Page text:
Gross Beat: How to use FL Studio’s signature plugin

Gross Beat is an extremely popular time- and pitch-shifting effect manufactured by Image-Line and distributed alongside FL Studio since version 9.

Similar to Sugar Bytes’ Effectrix or KORG’s KAOSSILATOR, Gross Beat is an incredibly powerful tool that can quickly apply rhythmic pitch-shifting and gating patterns to a channel’s output. In this article, we explore the unique history of the plugin, its cultural impact, how to use it in your music, and more.

Let’s dive in!

A brief history of Gross Beat

Unlike most other plugins that rival its level of popularity, Gross Beat was historically only supported for Windows systems, due to the same limitations of its parent DAW (although this has changed in recent years).

That said, since FL Studio has always been a reasonably priced DAW, and since Windows devices have tended to be less expensive than their Apple counterparts, the DAW’s barrier to entry was often much lower for a budding producer without a significant budget. This led to a very large population of hip hop and trap producers first getting their start in FL Studio, and by extension, encountering Gross Beat and incorporating it into their workflow.

However, that’s not to say that FL Studio is solely for beginners. The current iteration of the DAW—FL Studio 20—is well-suited for experienced producers as well; it’s a full-fledged workstation with serious horsepower, and tons of award-winning producers who got their start on the DAW continue to swear by it decades later. And even today, Image-Line includes a demo version of Gross Beat in their DAW for anyone who downloads it (with the full version being available for purchase at $69.00).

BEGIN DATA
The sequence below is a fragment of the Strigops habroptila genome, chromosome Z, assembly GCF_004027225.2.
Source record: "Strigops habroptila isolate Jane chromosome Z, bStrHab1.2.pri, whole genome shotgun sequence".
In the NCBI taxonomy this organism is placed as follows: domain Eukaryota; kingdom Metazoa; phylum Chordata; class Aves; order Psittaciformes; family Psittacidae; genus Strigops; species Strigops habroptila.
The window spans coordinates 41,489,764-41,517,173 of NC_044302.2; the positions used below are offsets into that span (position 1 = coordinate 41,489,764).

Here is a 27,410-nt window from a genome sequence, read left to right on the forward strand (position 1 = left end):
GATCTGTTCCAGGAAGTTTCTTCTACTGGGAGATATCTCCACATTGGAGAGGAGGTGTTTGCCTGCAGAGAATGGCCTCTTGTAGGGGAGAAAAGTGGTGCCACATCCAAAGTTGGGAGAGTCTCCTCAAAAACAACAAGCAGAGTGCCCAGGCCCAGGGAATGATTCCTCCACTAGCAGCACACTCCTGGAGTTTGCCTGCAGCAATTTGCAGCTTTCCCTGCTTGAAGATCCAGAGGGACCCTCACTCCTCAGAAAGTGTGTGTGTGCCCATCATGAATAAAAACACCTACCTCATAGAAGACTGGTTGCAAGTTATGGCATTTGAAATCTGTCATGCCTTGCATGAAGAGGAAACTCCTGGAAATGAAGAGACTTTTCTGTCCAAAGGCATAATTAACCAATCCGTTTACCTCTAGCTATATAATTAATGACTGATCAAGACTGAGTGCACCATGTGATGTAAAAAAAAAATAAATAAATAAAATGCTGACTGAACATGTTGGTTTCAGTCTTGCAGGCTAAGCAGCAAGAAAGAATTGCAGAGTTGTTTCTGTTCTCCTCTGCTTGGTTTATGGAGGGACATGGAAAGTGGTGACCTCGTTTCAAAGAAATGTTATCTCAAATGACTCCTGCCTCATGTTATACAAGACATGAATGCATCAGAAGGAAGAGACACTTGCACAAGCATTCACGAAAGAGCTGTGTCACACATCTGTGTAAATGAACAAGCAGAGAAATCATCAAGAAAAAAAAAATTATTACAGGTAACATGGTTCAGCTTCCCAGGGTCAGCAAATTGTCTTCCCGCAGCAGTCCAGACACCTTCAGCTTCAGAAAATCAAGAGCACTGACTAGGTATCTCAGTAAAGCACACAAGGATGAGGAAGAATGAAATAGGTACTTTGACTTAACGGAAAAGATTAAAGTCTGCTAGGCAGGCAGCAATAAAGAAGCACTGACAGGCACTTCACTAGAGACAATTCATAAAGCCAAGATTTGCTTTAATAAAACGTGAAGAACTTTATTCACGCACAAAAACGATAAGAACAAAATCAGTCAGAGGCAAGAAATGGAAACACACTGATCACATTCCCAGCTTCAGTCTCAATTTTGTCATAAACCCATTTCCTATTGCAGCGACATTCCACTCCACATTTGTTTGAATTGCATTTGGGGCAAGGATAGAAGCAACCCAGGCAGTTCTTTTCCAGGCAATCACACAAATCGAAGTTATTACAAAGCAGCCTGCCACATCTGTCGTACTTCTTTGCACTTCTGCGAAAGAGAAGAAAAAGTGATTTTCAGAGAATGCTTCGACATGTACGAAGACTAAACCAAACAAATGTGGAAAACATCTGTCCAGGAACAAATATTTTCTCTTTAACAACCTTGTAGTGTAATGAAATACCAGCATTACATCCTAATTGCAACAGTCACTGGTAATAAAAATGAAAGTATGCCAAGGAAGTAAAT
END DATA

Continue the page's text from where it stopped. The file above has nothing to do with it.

Gross Beat’s cultural impact

FL Studio and Gross Beat have become synonymous with the sound of Atlanta trap music, whether it’s creating a gate effect, slowing down a sample (as heard on TM88’s beat for Lil Uzi Vert’s “XO Tour Llif3”), or as a tape stop. The sound is so ubiquitous that it’s almost difficult to find a trap song that doesn’t involve the plugin.

The beauty of the effect plugin lies in how it can be used in so many different ways. There are plenty of examples where it’s used on the master bus, but it’s also commonly thrown on synth leads and pads to add intrigue to otherwise stagnant chords.

Some even use it on effects, like Pluss of Ear Drummers. We asked him about how he deployed Gross Beat on the riser from Kendrick Lamar’s “HUMBLE.”:

“Gross Beat is a cool tool, man,” Pluss tells us. “You can do a lot of things with it. I just automated the thing—you know, automated it to just chop and stop and go and have a rhythm to it. When I put Gross Beat on [the song], it was… it was hard. It was undeniable. And I did it on the fly.”

How to use Gross Beat

Despite its relatively simple and user-friendly GUI, Gross Beat is a ridiculously versatile tool, capable of everything from applying subtle effects to manipulating audio beyond recognition. The user mainly interfaces with the plugin by drawing in modulation patterns on the XY pad, or by selecting a preset from the menu on the left.

Gross Beat’s “¼ Pitch Up” preset

Gross Beat’s “Trance Gate 3” preset

The plugin offers plenty of permutations to control both pitch and time simultaneously over a given period. While users can create extremely detailed patterns by simply drawing in their instructions, Gross Beat truly shines when it’s paired with creative automation. This can be done through automation clips, or by using the Fruity Keyboard Controller, as explained by Image-Line themselves:


While it was once only available to a segment of music creators, Gross Beat is more accessible now than it has been ever before. Hopefully, this article gave you a better understanding of the plugin’s impact and how you can incorporate it into your own music.

Do you have any questions on the plugin? What other tools and DAWs would you like to see us explore next? Start a conversation with us on the Splice Discord.

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August 16, 2022

Max Rewak Max Rewak is a record producer, audio engineer, and music writer, based in New York and currently working in Sounds content at Splice.